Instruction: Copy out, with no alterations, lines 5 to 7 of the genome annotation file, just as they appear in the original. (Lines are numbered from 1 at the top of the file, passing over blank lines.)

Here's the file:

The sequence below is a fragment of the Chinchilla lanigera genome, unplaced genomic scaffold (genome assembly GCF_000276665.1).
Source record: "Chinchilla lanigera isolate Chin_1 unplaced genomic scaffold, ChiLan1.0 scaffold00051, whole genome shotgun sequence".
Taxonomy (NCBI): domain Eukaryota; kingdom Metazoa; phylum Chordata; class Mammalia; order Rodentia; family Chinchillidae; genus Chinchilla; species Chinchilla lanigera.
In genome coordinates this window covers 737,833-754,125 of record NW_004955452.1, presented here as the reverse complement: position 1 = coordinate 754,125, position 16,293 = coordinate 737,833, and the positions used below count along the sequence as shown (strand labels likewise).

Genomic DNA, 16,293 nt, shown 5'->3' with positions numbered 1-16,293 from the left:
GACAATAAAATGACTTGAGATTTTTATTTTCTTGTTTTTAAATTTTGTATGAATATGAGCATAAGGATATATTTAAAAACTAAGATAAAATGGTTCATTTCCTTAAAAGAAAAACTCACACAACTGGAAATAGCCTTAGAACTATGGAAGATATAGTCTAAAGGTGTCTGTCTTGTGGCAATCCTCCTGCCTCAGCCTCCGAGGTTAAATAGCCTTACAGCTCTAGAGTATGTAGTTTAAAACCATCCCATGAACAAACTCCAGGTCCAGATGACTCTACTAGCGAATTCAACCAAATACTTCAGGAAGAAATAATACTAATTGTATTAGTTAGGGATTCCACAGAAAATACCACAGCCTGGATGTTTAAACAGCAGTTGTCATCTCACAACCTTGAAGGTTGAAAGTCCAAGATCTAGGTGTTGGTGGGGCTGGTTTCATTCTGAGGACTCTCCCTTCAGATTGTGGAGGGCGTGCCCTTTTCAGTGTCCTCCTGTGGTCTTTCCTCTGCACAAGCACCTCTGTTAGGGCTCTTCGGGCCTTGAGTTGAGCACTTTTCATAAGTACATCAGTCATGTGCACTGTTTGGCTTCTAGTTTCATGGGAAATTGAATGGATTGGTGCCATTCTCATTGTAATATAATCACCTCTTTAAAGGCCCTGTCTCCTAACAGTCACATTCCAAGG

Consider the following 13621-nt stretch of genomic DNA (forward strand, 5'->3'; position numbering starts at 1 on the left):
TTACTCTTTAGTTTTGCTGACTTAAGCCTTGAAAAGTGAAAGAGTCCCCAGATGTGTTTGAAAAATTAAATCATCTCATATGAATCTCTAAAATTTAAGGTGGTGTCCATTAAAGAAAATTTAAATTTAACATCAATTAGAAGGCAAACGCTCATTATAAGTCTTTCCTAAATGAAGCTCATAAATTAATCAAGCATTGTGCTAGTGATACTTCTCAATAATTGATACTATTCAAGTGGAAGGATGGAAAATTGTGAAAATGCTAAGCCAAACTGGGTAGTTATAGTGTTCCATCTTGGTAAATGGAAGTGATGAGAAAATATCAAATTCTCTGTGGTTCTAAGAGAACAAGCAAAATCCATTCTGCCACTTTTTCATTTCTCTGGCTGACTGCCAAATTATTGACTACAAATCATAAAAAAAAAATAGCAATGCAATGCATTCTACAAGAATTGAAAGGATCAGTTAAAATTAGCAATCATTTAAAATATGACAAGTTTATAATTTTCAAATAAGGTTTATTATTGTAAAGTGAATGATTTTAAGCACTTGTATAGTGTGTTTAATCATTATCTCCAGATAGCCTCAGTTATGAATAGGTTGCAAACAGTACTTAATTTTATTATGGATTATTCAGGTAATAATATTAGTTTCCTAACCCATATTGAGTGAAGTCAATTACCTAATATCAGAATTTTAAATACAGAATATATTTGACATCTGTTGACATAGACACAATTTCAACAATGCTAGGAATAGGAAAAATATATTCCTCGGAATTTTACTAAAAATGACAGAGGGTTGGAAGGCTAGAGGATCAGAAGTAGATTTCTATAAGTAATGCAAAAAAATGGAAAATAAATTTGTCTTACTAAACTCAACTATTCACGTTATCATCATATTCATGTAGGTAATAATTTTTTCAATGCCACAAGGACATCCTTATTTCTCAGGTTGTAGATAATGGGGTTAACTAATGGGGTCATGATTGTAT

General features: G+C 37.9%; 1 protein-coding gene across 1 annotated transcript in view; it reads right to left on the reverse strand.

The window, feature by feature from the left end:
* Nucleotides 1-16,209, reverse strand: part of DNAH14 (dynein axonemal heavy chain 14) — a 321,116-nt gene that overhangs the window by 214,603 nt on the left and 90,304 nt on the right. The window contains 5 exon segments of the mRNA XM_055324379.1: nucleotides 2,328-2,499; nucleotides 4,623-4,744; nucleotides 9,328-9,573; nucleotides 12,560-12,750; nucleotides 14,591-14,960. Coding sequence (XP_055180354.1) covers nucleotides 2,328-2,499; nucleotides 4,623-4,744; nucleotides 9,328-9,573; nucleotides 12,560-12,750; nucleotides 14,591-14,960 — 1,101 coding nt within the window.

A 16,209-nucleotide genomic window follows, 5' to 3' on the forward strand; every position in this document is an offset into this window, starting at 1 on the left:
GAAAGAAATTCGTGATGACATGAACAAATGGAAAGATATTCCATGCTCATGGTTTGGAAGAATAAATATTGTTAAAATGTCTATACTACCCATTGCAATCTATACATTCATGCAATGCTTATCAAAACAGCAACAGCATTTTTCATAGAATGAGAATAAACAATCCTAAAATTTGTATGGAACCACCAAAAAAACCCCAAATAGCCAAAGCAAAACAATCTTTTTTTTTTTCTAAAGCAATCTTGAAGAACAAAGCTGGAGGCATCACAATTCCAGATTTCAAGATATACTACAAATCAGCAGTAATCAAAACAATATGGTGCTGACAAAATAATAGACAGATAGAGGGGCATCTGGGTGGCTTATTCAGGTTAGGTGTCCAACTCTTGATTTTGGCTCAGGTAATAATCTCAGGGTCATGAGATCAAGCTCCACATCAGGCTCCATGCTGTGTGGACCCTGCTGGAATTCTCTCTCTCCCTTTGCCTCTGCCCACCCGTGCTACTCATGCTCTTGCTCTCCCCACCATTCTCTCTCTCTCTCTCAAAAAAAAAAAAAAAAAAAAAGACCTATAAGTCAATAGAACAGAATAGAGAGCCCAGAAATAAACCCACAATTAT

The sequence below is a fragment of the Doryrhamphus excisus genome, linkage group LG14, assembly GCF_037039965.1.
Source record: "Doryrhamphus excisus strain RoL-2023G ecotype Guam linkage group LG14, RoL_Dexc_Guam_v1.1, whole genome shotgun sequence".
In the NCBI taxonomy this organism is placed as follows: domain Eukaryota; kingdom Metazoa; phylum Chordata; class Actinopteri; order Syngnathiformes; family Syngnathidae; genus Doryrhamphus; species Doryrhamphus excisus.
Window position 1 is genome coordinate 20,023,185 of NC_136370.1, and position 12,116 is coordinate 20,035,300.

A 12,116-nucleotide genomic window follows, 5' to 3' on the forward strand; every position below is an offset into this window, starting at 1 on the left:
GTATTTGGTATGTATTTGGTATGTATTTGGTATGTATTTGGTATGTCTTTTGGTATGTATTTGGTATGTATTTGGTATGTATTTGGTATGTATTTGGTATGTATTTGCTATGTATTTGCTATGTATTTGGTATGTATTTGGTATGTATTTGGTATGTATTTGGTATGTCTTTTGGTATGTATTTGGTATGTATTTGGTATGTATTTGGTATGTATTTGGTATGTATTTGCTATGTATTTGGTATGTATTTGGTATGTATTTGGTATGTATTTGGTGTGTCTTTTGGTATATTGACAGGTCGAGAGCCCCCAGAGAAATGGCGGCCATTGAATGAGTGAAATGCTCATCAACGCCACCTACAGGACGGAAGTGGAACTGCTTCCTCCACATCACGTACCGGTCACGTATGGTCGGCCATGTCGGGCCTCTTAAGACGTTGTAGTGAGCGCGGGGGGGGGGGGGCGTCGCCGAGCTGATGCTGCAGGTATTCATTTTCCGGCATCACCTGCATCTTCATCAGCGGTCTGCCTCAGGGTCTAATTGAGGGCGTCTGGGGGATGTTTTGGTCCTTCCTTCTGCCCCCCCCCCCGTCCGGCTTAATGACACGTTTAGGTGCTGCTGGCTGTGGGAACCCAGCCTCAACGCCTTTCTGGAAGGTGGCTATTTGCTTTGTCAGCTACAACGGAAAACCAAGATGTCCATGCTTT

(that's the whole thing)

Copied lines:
Genomic DNA, 16,293 nt, shown 5'->3' with positions numbered 1-16,293 from the left:
GACAATAAAATGACTTGAGATTTTTATTTTCTTGTTTTTAAATTTTGTATGAATATGAGCATAAGGATATATTTAAAAACTAAGATAAAATGGTTCATTTCCTTAAAAGAAAAACTCACACAACTGGAAATAGCCTTAGAACTATGGAAGATATAGTCTAAAGGTGTCTGTCTTGTGGCAATCCTCCTGCCTCAGCCTCCGAGGTTAAATAGCCTTACAGCTCTAGAGTATGTAGTTTAAAACCATCCCATGAACAAACTCCAGGTCCAGATGACTCTACTAGCGAATTCAACCAAATACTTCAGGAAGAAATAATACTAATTGTATTAGTTAGGGATTCCACAGAAAATACCACAGCCTGGATGTTTAAACAGCAGTTGTCATCTCACAACCTTGAAGGTTGAAAGTCCAAGATCTAGGTGTTGGTGGGGCTGGTTTCATTCTGAGGACTCTCCCTTCAGATTGTGGAGGGCGTGCCCTTTTCAGTGTCCTCCTGTGGTCTTTCCTCTGCACAAGCACCTCTGTTAGGGCTCTTCGGGCCTTGAGTTGAGCACTTTTCATAAGTACATCAGTCATGTGCACTGTTTGGCTTCTAGTTTCATGGGAAATTGAATGGATTGGTGCCATTCTCATTGTAATATAATCACCTCTTTAAAGGCCCTGTCTCCTAACAGTCACATTCCAAGG

Consider the following 13621-nt stretch of genomic DNA (forward strand, 5'->3'; position numbering starts at 1 on the left):